Sure, soaring economic inequality and our increasingly plutocratic politics have revived interest in class-based social analysis. But, the 20th century saw communism fail spectacularly as any kind of just or effective governing philosophy. Moreover, the 21st century is grounded in universal values that communist regimes were fundamentally hostile to, like democracy, constitutionally-limited government, and a mixed economy. A handful of countries still call themselves socialist in the Marxist sense (China, North Korea, Cuba, etc.). But no one thinks they mean it.
Marxism is more than just a failed governing philosophy, however. (You may not even agree it failed; we could debate that.) Marxist thought was also a very well-developed system for critiquing capitalism. Communist doctrine may be relevant today as a tool for analyzing what has gone wrong with global capitalism – and thus with democracy, even though Marx held that bourgeoisie democracy as a mere cover for capitalist greed and exploitation. Understanding the ideas behind what some call “cultural Marxism” may help us to understand some of the structural factors that let the few continue to exploit the many in society.
I propose we start the meeting by discussing what Marxism “stands for.” It might be helpful to identify four distinct historical stages of Marxist thought:
- Phase 1 (1848-1917): The purely theoretical and academic phase. Mainly Marx’s philosophy and critique of where capitalism seemed to be inevitably heading, plus his vague, Romantic ideas for how to prevent that future.
- Phase 2 (1918-1950s or so): The state-centered ascendant phase of Soviet and Chinese led communism. Revolutionary and totalitarian. A fusion of pre-modern absolutism with new “scientific” justifications.
- Phase 3 (1960s-1989): The post-colonial/anti-colonial phase. Marxist-Leninism fuses with third world nationalism and adapts to local conditions (including tribalism and local leaders’ lust for power). Per Lenin, severe critique of Western-led capitalism-based globalization.
- Phase 4: Post-modern Marxism (I made up that term). Marxism as an explainer of underlying power relationships in society that oppress marginalized groups.
The point is whether communism got anything “right” requires more than just pointing out its monstrous cruelty in power. That god has failed and likely won’t be back. Marxian ways of thinking about modern capitalism may provide insight into how we got into the economic mess we are in and how to get out of it.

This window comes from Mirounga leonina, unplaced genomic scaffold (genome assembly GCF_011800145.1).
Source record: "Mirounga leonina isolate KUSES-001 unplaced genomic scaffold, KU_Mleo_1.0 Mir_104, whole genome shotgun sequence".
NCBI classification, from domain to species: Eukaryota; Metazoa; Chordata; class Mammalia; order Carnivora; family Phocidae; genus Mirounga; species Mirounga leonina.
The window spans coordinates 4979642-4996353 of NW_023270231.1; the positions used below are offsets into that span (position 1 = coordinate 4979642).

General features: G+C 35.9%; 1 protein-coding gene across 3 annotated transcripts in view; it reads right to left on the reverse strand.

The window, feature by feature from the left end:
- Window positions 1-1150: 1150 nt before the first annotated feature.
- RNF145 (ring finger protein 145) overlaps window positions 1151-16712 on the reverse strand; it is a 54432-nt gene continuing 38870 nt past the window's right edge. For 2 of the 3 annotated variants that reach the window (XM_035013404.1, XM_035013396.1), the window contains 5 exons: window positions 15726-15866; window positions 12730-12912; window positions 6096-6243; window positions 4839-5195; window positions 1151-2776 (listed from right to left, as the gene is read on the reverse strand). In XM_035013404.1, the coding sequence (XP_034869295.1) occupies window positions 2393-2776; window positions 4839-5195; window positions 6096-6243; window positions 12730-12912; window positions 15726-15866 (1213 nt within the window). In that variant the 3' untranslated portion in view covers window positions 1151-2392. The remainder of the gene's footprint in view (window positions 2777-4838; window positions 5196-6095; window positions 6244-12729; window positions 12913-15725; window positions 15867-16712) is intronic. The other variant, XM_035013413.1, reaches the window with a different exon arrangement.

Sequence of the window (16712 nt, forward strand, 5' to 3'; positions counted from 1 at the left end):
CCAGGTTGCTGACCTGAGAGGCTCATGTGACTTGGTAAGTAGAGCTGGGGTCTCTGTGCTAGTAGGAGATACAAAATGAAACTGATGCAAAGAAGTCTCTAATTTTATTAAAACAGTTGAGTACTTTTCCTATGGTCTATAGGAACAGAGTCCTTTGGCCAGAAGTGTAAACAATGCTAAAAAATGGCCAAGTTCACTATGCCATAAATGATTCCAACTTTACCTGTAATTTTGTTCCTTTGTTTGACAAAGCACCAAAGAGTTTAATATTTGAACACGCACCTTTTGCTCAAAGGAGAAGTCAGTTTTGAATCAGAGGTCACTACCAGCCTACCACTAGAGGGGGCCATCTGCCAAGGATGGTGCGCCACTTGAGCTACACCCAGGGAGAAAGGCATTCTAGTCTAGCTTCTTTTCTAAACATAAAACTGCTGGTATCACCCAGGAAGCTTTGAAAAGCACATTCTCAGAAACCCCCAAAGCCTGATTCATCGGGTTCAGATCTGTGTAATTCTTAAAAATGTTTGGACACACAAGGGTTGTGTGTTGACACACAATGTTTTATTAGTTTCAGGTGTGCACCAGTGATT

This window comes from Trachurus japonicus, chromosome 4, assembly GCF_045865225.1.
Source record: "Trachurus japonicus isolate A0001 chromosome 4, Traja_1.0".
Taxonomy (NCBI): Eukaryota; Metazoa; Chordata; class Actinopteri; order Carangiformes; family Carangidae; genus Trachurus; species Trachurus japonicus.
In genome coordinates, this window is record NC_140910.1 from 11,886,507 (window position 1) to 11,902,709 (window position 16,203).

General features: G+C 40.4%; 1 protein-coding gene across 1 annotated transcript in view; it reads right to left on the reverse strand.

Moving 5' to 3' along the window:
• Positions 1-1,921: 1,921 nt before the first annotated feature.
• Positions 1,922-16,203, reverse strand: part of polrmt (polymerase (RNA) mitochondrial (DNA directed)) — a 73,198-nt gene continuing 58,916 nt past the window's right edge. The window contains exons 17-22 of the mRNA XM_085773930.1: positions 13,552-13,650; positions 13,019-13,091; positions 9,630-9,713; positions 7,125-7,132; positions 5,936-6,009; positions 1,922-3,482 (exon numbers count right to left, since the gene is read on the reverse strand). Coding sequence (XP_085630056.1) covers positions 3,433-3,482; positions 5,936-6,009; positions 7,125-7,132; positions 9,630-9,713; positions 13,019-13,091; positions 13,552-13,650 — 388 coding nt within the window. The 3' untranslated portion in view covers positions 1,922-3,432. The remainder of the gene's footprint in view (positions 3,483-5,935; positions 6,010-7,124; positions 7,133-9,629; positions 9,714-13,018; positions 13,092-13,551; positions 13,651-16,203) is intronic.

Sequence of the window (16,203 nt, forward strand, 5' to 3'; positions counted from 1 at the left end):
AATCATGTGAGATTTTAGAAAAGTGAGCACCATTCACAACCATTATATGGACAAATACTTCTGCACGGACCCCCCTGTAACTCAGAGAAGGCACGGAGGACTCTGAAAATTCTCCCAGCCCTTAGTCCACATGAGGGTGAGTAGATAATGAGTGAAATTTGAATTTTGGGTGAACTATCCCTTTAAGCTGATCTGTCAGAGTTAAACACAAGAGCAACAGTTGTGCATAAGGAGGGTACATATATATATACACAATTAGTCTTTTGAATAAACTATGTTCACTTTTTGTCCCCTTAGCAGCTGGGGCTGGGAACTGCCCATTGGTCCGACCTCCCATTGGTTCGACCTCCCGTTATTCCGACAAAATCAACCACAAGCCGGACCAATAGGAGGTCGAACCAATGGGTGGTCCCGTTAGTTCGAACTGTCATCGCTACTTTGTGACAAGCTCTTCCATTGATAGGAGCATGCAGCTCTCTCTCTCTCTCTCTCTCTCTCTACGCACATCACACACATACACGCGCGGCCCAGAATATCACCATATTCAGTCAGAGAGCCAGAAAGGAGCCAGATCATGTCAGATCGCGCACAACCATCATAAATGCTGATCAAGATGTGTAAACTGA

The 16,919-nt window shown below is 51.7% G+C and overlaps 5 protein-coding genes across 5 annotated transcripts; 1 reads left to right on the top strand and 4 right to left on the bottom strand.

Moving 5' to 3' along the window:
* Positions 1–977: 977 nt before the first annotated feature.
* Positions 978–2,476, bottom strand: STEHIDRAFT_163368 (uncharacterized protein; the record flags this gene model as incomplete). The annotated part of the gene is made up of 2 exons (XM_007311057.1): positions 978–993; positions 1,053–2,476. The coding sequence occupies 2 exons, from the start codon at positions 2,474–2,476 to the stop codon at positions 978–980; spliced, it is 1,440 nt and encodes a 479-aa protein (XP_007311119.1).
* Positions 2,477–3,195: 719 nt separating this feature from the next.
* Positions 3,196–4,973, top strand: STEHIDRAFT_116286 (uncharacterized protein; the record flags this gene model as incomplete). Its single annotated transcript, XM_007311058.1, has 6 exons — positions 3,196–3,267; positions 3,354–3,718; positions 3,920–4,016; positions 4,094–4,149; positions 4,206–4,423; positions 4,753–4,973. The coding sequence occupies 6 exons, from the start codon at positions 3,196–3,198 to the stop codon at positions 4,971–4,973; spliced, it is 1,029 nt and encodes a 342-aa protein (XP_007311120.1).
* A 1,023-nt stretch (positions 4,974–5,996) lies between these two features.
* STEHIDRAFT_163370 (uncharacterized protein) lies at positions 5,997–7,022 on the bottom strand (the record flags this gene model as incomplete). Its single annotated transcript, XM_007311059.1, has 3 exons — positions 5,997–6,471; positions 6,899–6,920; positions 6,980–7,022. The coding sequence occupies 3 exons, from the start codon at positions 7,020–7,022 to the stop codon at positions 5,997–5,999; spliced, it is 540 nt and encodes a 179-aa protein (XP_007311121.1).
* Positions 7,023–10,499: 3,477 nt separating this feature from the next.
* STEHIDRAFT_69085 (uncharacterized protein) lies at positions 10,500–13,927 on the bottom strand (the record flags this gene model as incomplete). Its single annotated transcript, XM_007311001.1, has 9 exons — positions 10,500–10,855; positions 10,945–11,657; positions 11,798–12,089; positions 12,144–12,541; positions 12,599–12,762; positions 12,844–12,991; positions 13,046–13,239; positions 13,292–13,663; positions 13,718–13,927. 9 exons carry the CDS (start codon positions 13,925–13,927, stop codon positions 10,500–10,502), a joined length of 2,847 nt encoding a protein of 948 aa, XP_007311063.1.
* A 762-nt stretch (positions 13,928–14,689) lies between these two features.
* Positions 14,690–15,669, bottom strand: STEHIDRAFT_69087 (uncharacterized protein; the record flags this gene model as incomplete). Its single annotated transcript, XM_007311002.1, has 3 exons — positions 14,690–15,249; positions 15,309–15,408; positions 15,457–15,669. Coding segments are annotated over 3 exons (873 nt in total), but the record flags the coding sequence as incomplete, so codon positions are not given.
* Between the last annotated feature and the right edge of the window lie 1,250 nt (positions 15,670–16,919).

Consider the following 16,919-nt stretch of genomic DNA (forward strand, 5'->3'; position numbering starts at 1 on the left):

On Monday I will briefly introduce the main tenets of Marxist political philosophy (I know a bit but not a lot). Then we can dive right in. Here are some readings I found interesting.
SUGGESTED BACKGROUND READING –
- Very simple ABCs of communism.
- Marx’s core ideas remain relevant today. Recommended.
- He gives us a basic framework for understanding today’s global capitalism.
For more depth on this idea see here.
- Marx stays relevant only because we keep reinventing him to fit our needs. Long.
- What can liberals learn from Karl Marx? Recommended.
- Conservative POV:
- Karl Marx was wrong about so much that his continued popularity is baffling. Recommended.
- A more sympathetic POV. Long + dense.
NEXT WEEK: Are kids made or born?
Next Monday’s topic will be a welcome breather before we tackle some much darker stuff the next week and in early May. The latter will explore the most urgent and important issue in American public affairs in a generation, IMO: How serious is the Trump Administration’s assault on our country’s democratic institutions and rule of law, and will the Republican Party’s current acquiescence to and collaboration with authoritarianism survive his presidency? Told you we’d need a breather, and thanks to Gale for suggesting this interesting one.
She asks: Does a good life need to have a “purpose?” What does that even mean, for starters? What kind of a purpose can a life be directed towards? Service and altruism? Fighting injustice? Finding love and nurturing close family relationships? Money and material acquisition? Social status and approval? Spreading Gospel’s good word and God’s plan?